CDC says these are the most common side effects people report after getting Covid vaccine

Bins of syringes for the Pfizer BioNtech and Moderna Inc. Covid-19 vaccines in Tucson, Arizona, U.S., on Friday, Jan. 15, 2021.

Cherry Orr | Bloomberg | Getty Images

The Centers for Disease Control and Prevention on Friday revealed new information itemizing the most common side effects Americans reported after receiving photographs of Pfizer‘s or Moderna‘s Covid-19 vaccines.

The new information relies on submissions to the company’s text-messaging system v-safe and the Vaccine Adverse Event Reporting System, a nationwide vaccine security surveillance program. The evaluation used information from the first month of vaccinations, between Dec. 14 and Jan. 13., when there have been greater than 13.7 million doses administered.

The CDC stated there have been 6,994 experiences of so-called antagonistic occasions after vaccination, together with 6,354 that had been categorised as “nonserious and 640 as “severe,” which included 113 deaths. The most common side effects after getting the vaccines were headache, fatigue and dizziness, followed by chills and nausea.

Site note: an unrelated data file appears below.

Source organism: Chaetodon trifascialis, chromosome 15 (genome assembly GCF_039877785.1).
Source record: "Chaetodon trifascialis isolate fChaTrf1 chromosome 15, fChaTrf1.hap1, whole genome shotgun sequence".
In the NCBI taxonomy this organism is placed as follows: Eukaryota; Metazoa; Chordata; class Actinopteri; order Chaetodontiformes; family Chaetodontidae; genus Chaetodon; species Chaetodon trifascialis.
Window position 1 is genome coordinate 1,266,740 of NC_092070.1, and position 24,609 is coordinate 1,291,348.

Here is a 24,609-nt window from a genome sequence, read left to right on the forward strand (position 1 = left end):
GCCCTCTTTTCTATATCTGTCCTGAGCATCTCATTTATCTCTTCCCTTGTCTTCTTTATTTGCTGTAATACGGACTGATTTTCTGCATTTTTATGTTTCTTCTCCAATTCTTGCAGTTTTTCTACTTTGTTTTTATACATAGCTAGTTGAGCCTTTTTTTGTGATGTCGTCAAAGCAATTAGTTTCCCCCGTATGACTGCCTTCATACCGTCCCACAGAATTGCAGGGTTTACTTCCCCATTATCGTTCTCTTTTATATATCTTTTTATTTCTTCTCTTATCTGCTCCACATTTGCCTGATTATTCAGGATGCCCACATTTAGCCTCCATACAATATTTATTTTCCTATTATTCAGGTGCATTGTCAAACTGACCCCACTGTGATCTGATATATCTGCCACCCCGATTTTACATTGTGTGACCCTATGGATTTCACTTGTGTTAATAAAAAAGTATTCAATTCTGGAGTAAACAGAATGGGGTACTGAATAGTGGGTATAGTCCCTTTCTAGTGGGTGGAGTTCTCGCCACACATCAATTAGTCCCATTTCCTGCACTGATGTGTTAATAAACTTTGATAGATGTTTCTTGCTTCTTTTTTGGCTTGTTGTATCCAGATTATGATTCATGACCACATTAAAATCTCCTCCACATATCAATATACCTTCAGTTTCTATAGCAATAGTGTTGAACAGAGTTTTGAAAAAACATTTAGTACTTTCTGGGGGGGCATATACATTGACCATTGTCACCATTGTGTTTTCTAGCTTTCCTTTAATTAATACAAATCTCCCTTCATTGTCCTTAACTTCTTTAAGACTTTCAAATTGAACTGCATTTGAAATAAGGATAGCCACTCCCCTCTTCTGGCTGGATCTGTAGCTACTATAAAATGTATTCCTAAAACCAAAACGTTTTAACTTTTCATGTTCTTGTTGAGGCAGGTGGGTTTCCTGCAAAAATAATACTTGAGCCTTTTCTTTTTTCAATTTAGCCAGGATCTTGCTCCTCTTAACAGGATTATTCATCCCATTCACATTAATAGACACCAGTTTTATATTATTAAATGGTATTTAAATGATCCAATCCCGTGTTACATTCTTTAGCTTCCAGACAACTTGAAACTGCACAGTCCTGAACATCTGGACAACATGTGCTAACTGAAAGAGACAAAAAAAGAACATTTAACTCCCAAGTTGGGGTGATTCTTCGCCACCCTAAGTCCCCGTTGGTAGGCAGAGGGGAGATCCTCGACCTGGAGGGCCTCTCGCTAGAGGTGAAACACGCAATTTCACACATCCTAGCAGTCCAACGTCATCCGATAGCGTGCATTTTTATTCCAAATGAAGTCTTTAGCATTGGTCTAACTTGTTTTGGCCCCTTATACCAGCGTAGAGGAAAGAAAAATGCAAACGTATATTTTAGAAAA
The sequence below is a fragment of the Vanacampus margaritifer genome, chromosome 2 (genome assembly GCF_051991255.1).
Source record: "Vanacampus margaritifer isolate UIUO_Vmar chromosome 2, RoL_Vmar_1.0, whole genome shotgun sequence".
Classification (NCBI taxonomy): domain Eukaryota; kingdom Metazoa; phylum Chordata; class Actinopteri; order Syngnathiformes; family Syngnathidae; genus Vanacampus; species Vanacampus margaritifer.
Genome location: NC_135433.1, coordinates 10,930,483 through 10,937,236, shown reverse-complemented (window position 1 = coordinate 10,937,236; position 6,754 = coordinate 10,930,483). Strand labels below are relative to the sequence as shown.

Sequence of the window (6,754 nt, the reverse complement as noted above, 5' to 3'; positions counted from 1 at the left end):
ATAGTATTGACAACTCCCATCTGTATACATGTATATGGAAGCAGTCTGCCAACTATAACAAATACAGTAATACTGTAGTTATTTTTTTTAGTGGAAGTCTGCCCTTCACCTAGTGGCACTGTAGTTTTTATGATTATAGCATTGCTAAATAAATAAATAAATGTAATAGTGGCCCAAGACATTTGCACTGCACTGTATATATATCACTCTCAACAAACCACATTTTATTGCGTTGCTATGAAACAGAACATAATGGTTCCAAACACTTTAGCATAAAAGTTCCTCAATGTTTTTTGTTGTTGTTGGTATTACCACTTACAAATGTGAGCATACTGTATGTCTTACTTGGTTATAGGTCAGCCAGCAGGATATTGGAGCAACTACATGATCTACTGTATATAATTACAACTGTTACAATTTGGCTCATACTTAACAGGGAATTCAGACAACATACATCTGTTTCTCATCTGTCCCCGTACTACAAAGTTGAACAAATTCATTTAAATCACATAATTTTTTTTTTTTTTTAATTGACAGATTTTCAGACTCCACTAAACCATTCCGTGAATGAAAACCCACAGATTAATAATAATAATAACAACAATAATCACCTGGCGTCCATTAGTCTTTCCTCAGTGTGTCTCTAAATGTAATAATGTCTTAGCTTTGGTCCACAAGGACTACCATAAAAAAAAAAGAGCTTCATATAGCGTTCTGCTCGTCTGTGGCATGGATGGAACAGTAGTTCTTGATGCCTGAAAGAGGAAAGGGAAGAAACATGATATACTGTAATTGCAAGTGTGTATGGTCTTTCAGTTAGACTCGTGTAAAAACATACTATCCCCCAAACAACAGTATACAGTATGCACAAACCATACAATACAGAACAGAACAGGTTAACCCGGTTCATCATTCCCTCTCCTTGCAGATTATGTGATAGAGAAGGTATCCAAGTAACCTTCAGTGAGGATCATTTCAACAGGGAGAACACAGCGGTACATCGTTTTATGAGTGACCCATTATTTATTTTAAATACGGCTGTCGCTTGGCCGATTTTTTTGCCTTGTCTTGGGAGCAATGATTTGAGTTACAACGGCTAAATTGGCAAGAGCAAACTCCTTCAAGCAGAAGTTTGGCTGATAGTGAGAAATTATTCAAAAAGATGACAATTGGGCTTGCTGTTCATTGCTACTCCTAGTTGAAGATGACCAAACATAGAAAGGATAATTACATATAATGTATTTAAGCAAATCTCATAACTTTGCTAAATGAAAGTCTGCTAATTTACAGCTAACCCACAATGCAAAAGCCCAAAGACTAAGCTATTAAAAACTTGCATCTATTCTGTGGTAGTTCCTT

There were 46 reports of anaphylaxis, a severe and potentially life-threatening allergic reaction, from those who received Pfizer’s vaccine and 16 cases for those who received Moderna’s, according to the CDC. The agency said the occurrence of the reaction is in the range of those reported for the influenza vaccine.

Out of the 113 deaths reported, two thirds occurred in long-term care facilities, the agency said.

Medical experts say side effects to vaccines are common and are actually an indication the shots are working as supposed. Many physicians are advising the public to brace for some stronger-than-usual side effects from the Covid-19 shots, especially after the second dose.

Both Pfizer and Moderna have acknowledged that their vaccines could induce side effects that are similar to symptoms associated with mild Covid-19, such as muscle pain, chills and headache. While the side effects may be unpleasant, physicians say the vaccines are safe.

The CDC recommends speaking to a health care provider about taking over-the-counter drugs if one experiences ache or discomfort after getting the photographs.

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